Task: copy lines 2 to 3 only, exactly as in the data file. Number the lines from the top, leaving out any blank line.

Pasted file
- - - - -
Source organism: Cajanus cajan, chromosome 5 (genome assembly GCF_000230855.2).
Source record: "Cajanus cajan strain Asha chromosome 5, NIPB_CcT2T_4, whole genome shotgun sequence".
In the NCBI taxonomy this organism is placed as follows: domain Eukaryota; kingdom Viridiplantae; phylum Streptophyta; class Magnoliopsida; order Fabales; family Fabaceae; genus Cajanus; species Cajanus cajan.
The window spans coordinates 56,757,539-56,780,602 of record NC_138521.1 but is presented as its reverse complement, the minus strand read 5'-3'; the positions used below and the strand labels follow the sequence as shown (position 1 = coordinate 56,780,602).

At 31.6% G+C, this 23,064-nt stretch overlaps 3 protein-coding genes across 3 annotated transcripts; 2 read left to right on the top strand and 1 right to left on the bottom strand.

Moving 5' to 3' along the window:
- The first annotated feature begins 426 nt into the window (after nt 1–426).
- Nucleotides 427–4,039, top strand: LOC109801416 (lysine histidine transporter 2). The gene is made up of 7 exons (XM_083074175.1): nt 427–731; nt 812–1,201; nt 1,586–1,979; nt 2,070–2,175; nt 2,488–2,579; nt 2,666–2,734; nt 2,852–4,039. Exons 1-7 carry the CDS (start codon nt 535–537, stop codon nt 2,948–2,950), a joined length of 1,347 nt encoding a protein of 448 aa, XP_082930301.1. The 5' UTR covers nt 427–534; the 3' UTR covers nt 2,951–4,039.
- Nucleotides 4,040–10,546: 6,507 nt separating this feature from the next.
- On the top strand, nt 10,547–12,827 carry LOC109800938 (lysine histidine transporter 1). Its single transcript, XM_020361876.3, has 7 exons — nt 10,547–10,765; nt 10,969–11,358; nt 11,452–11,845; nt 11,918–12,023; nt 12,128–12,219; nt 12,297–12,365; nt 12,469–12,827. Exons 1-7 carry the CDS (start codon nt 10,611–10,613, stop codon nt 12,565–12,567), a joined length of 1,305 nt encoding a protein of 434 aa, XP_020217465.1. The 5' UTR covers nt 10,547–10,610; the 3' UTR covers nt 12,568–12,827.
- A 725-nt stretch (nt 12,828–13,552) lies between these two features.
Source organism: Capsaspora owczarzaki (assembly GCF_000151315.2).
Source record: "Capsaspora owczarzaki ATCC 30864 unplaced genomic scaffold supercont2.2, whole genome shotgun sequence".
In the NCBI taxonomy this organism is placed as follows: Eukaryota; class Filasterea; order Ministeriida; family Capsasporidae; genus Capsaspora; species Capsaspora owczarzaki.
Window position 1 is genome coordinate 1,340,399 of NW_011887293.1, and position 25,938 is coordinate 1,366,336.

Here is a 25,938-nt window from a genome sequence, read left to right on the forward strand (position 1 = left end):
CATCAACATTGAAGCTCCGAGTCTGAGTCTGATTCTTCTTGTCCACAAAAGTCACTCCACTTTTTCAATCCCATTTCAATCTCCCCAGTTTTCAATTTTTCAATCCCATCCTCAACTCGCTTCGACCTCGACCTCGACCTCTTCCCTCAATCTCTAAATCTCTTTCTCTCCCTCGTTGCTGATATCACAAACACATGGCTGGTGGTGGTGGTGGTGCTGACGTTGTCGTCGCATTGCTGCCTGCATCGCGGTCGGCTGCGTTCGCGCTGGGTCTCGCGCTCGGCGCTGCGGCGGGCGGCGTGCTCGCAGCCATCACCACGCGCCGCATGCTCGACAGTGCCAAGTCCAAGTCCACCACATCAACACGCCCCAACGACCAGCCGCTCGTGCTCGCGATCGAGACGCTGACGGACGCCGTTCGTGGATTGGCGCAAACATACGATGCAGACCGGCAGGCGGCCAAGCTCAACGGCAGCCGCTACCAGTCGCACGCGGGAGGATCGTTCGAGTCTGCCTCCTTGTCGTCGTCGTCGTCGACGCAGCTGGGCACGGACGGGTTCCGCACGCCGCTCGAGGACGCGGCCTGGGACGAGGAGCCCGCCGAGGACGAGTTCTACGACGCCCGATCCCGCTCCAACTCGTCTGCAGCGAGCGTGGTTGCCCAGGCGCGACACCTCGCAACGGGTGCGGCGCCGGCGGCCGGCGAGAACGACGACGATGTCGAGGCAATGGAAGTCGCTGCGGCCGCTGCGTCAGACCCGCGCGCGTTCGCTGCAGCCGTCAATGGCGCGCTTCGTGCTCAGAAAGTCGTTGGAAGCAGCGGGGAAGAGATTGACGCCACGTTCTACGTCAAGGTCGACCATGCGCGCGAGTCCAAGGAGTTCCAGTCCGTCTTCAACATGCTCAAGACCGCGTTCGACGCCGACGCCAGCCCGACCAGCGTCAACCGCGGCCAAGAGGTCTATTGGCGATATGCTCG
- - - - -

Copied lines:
Source record: "Cajanus cajan strain Asha chromosome 5, NIPB_CcT2T_4, whole genome shotgun sequence".
In the NCBI taxonomy this organism is placed as follows: domain Eukaryota; kingdom Viridiplantae; phylum Streptophyta; class Magnoliopsida; order Fabales; family Fabaceae; genus Cajanus; species Cajanus cajan.